Meet the Interns: Michael Heggie, Barbara Carlson and Serena Vess
One thing is definite within the Steven A. Cohen Military Family Clinic at Centerstone – our team is a team. Each and every staff member not only plays a crucial role in accomplishing our mission to ensure our military families receive the care they’ve earned, but they do so from the heart and with a passion that can’t help but to inspire. Here’s a closer look at three very special teammates, interns, Michael Heggie, Barbara Carlson and Serena Vess.
Tell me a little bit about yourself, such as where you grew up and your background leading up to joining CVN?
Michael: I grew up in a military family and have been around military personnel my entire life, some of earliest memories are being ‘dressed down’ by a Major or Colonel while on base with my dad. My dad made a career out of the military and flew Cobra and Apache attack helicopters during his 30+ years in the military. Before I started on my therapy journey, I used to run kitchens and restaurant lines! I can authoritatively say that kitchens are definitely a place that therapists would find a lot of work in. I’m a Tarheel (The University of North Carolina) and a Volunteer (The University of Tennessee), so I’m spoiled for choice when it comes to top-performing college basketball programs.
Barbara: I grew up in Illinois about an hour outside of Chicago and I currently attend a small private-school in Illinois (Aurora University) that I am obtaining my MSW from. I also completed my undergraduate degree at that school in Criminal Justice and upon moving to Tennessee two years ago, I decided to continue my education and move more toward the social work side of things as opposed to the legal aspect. I have always had a passion for helping others and being in a helping profession and moving to a town near a military base and having multiple family members in the service, I have witnessed the need for mental health clinicians in that field. I am currently specializing in Military and Veteran Social Work and once I heard about the Cohen Clinic, I was pleased to become a part of such a great team in my own community.
Serena: I always have a difficult time answering where home is for me. I truly feel like everywhere I havelived growing up was home for me during that chapter of my life and will always continue to hold a place in my heart. My dad is an Army Veteran and has worked for the army as a civilian for almost thirty years now so I had the chance to live around different Army bases around the world. I lived in South Korea, Colorado, Italy and now Tennessee, spending almost ten years in Korea and 8 years in Italy. This made me appreciate and respect the military from a young age and is how my passion began to serve those who serve, have served, and their families. This passion ultimately would drive all my education and career decisions moving forward. I studied Psychology and Human Services at the University of Northern Colorado and graduated with my Bachelors in 2020. I took the next year off and moved back overseas to spend some time traveling with my now husband who was stationed in Italy at the time. In 2021 I decided to go back to school to get my Master’s in Social Work from the University of Tennessee, got married, and my husband got orders to Fort Campbell. My husband and I have been living in Clarksville since then and I am currently in my last semester of school. I was hired on as a clinical intern at the Cohen Clinic last fall, and it has been such an amazing experience.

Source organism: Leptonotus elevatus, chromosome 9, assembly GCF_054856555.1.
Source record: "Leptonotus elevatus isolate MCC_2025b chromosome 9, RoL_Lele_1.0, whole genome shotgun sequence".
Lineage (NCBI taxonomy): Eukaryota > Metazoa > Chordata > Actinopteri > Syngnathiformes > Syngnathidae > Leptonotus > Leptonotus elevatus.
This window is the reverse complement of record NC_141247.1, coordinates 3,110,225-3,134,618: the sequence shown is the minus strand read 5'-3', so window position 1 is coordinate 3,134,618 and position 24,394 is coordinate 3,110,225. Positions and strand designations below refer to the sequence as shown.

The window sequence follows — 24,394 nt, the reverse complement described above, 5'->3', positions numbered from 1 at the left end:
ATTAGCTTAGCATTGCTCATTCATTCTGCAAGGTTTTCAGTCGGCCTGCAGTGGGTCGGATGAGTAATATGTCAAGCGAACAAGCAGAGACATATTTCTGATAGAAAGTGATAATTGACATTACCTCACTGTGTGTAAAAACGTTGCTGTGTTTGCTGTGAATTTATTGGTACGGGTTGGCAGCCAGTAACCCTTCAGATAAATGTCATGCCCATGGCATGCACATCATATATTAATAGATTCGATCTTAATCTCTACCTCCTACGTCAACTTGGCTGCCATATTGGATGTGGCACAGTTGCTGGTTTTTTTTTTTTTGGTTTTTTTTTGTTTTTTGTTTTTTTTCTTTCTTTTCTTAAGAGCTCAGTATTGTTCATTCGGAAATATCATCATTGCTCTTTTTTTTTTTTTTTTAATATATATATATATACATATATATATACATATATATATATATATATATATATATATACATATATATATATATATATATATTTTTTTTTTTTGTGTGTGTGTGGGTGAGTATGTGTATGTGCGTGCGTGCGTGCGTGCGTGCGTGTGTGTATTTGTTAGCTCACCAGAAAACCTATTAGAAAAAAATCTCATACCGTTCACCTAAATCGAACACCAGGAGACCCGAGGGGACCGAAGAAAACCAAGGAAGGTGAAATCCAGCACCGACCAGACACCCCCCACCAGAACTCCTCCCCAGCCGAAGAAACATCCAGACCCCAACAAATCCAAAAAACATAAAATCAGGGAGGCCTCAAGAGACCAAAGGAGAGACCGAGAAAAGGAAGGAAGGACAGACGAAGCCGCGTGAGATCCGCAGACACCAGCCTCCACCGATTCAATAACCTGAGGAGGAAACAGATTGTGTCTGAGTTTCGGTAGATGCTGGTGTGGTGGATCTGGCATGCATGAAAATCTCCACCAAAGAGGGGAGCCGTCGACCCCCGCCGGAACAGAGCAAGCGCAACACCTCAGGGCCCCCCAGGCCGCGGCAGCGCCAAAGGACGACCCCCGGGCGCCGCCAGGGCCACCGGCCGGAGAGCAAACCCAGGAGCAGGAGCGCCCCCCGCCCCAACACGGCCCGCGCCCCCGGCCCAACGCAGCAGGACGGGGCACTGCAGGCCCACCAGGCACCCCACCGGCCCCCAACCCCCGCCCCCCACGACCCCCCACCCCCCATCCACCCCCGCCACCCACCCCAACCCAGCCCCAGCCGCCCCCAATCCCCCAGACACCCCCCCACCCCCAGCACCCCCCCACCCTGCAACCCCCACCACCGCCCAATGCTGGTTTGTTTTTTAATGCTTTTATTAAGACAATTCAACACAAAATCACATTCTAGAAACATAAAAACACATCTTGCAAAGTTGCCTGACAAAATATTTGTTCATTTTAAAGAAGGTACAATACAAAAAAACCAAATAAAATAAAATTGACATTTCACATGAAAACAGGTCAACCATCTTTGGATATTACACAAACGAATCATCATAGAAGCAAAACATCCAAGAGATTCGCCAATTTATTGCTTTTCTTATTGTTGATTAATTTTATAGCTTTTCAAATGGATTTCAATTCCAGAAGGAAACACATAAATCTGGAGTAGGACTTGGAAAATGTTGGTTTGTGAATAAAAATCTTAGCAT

Before I started on my therapy journey, I used to run kitchens and restaurant lines! I can authoritatively say that kitchens are definitely a place that therapists would find a lot of work in.
You’ve taken life experience and built a career to help others, what was your greatest takeaway from this process?
Michael: Find out what you’re good at, figure out how you can positively contribute to your community with those skills, and then it’s all pedal to the metal after that!
Barbara: My greatest takeaway from this process is to remember to be mindful of the population you are working with and their experiences as they are very different for everyone!
How have things been going at the clinic since you arrived?
Michael: Great, I’ve learned so much in terms of professional competency and psychological interventions. I’ve also begun my journey of understanding the rhythm of work that comes with being a clinician, such as how to manage stress in a healthy way and when I should and should not push myself.
Barbara: Things have been going well and I enjoy being able to learn and grow at the clinic from the help of those around me.
What do you hope for clinic and your clients?
Michael: I hope the clinic keeps the team atmosphere, it’s been so important for me during the especially trying times of my internship. I hope that the clients leave our doors with a sense of renewed mastery over a challenging aspect of their lives.
Barbara: I hope that I am able to continue to learn and grow while creating and partaking in educational experiences for my career path and also make a difference in helping my clients and making a difference in their lives as well.
Serena: I hope that this clinic continues to fill the growing need for quality mental healthcare for the community. Our clinic is filled with so many individuals who truly care about the community and believe in what we do here. Finding timely quality mental health care can be extremely difficult, especially for military families. I love that we have the opportunity to try and meet this need and to do so with so many staff members that are a part of the military communities themselves. During my time here I have spoken to several clients that are grateful to have a place in the community with clinicians and staff who make their military experiences, good and bad, feel heard and valued.